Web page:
It's the people, stupid!
2019 sees me journey into the 30th year of my involvement with the Business Continuity/Organisational Resilience industry. At the start of the year, I was asked for the title of a presentation at an event I’d been asked to share what I’d learned about incidents and responses over those years, It’s the people, stupid! was my choice and theme.
My rationale was borne out of the fact that the key risks and challenges faced by our profession throughout my 30 years are defined by the interaction, reaction and expectations of ‘people’ during an incident. I’ve highlighted ‘people’ in my text because the definition changes depending upon the lens you’re looking through.
People as Risks:
Whilst Cyber-crime is associated with IT, the use of employees to penetrated corporate networks through email phishing etc still remains a significant cause of breaches. Losses of confidential data due to technology being lost/stolen, malicious acts by disgruntled employees and simple human error (delete all Y/N?) has continued through the decades.
People as Causes:
You’d have to have worked through the Bird Flu Pandamic scares of a decade ago to really understand the challenge posed by human infection risks. Most plans and responses just go out of the window. Your primary responsibility is a duty of care to your employees. You can’t ask staff to put themselves/families at risk by potentially contracting a disease in the line of their work during a Pandemic risk. Imagine, you are a Recovery Site Provider, a client whose staff have been infected at work want to come to a recovery centre to mitigate the risk of the infection spreading. You have clients in the Centre who haven’t been infected, but have had another issue. You have your own staff onsite that have been disease free and you are asking them to knowingly let a potential cause of infection onsite. We had to sit down as an industry with the BoE/FSA/HMT to discuss that one!
People as Saviours:
This is the biggest change from the days of IT Disaster Recovery, the involvement of the wider business in ensuring a holistic approach to responding to an incident. From Crisis management teams, through early responders, bronze/silver/gold command members, no continuity/resilience plan succeeds without the knowledge, willingness and time given by your people. They are only human though. They need to be loved. They need to be cajoled. They need to be trained. They need to be stretched. They need to be looked after. How do they get to work (and back) in a crisis? Who feeds them? Where do they sleep? How do they recover themselves post incident? Use them, but don’t abuse them – oh and don’t expect them to choose between protecting their family, or your business. Work should lose every time.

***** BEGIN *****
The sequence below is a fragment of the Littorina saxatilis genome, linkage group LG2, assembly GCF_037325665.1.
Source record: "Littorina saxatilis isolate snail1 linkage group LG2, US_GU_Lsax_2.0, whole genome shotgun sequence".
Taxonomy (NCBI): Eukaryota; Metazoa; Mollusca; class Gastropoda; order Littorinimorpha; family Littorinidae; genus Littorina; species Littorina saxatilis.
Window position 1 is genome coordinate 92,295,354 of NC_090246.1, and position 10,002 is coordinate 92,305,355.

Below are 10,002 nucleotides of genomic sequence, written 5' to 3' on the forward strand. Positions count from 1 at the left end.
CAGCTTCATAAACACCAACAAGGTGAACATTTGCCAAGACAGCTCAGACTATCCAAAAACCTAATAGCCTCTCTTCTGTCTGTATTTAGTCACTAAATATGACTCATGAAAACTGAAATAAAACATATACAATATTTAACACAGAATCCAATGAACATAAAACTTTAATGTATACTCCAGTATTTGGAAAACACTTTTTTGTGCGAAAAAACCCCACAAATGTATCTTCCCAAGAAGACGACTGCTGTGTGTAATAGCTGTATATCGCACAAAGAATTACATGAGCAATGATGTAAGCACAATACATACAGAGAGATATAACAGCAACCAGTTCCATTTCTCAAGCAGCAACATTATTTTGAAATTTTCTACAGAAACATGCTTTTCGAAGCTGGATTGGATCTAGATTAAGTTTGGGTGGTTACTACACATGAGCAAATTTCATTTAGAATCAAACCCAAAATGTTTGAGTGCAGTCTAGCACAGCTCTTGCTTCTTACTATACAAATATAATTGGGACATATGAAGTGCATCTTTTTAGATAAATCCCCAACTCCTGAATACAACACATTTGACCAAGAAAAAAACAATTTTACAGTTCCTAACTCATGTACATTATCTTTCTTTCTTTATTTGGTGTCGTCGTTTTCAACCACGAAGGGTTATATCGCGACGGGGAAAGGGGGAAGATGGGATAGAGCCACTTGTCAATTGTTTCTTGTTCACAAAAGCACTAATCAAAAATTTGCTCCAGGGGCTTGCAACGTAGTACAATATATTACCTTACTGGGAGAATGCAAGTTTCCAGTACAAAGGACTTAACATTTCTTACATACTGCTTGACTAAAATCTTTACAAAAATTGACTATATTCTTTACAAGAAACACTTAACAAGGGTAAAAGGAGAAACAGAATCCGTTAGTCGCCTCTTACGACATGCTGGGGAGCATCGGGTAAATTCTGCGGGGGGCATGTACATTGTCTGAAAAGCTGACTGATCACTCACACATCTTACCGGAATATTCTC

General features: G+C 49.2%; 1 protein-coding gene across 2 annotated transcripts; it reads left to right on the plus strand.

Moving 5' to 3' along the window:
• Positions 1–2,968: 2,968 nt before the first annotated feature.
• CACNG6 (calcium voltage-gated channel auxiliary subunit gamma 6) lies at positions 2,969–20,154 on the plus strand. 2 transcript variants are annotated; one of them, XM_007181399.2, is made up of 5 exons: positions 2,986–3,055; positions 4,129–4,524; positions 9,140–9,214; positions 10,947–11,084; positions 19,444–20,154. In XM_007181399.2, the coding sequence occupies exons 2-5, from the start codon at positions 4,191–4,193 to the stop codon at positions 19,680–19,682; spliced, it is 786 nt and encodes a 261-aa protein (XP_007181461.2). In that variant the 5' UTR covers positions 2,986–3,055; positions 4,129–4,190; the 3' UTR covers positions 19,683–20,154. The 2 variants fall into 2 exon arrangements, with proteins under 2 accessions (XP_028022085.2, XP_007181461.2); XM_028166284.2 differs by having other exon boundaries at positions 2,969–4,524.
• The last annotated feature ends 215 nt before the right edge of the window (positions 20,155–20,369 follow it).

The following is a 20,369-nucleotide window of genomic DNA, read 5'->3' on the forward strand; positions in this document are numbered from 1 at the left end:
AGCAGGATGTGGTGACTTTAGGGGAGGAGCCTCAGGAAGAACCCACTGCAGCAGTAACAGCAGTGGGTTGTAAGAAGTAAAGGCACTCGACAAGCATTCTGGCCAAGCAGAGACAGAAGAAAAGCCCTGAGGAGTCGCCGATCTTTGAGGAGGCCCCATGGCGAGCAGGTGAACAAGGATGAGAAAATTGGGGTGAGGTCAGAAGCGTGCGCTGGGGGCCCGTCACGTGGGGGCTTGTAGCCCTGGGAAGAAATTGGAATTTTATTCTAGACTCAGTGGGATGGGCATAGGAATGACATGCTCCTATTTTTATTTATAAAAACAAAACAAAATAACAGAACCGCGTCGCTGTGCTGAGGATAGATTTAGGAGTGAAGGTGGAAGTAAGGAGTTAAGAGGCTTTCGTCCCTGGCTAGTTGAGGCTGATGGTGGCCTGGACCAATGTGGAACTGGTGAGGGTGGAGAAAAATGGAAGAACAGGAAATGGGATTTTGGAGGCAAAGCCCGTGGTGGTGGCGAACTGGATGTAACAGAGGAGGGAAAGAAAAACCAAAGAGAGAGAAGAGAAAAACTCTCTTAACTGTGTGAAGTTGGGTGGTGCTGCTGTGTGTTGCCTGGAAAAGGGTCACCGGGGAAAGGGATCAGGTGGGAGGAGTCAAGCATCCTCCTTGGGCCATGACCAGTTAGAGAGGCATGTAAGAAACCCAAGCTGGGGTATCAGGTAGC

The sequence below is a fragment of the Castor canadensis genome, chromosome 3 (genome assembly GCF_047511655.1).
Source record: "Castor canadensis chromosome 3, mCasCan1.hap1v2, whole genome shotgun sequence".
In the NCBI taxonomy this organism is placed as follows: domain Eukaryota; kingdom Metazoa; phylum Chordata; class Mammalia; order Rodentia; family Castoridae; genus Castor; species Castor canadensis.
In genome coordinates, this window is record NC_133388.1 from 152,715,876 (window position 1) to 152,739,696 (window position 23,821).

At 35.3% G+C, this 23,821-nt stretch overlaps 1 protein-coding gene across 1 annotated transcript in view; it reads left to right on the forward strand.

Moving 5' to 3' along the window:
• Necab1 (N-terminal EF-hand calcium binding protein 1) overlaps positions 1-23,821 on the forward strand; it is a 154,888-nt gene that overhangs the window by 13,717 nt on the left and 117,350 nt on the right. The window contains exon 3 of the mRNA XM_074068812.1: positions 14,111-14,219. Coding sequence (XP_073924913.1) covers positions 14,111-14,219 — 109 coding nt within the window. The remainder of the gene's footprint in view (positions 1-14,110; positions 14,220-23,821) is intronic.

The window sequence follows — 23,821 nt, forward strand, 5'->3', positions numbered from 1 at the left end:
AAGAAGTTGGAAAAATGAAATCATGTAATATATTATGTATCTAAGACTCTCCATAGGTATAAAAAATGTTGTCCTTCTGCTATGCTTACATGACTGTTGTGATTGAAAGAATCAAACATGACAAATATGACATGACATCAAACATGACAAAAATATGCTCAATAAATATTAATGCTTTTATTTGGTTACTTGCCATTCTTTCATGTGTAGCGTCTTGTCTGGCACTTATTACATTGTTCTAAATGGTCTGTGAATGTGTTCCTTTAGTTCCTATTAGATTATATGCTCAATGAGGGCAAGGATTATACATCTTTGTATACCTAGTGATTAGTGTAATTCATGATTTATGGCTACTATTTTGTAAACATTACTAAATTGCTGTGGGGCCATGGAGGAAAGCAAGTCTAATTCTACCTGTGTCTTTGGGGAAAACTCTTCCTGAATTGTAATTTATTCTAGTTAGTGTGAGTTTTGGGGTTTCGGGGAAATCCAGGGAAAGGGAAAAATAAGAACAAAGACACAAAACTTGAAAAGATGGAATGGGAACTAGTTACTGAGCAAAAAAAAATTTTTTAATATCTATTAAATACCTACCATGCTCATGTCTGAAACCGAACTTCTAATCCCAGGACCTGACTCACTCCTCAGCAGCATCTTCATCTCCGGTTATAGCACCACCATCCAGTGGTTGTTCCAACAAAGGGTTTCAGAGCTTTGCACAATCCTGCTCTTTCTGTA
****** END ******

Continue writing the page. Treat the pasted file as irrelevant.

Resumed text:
People as Customers/Consumers:
My most used piece of advice is, “you can buy yourself a lot of time and goodwill by clearly communicating with stakeholders during an incident.” Most people who know you are suffering a major incident will be understanding and tolerate the inconvenience. It’s the lack of communication that really winds people-up and it’s panic that can turn to anger, violence and irrational decisions. Telling someone that you have a problem, but, have a well-rehearsed recovery plan that will see you back and running in x hours ordinarily will be OK. Sure, you might need to offer an apology, gesture of goodwill etc but you are more likely to keep the customer over the long-term than if the phones, email, website and social media are all silent or inoperative in a crisis.
Also, you used to be able to manage the newsflow in a crisis, we’ve all seen the coverage from camera phones and social media during major events (NB not sure I would get my camera out and post if I thought I was about to die). Being well rehearsed in how to handle communications and any press interest now takes a huge role in reputational management during any crisis made public.
I could go on with more examples, but in summary, my experience over the last 30 years is that technology trends change, different risks will come and go, Industry Standards and nomenclature will be debated and evolve, but the one thing that always remains pivotal in the world of risk, incidents and disasters? It’s the people stupid!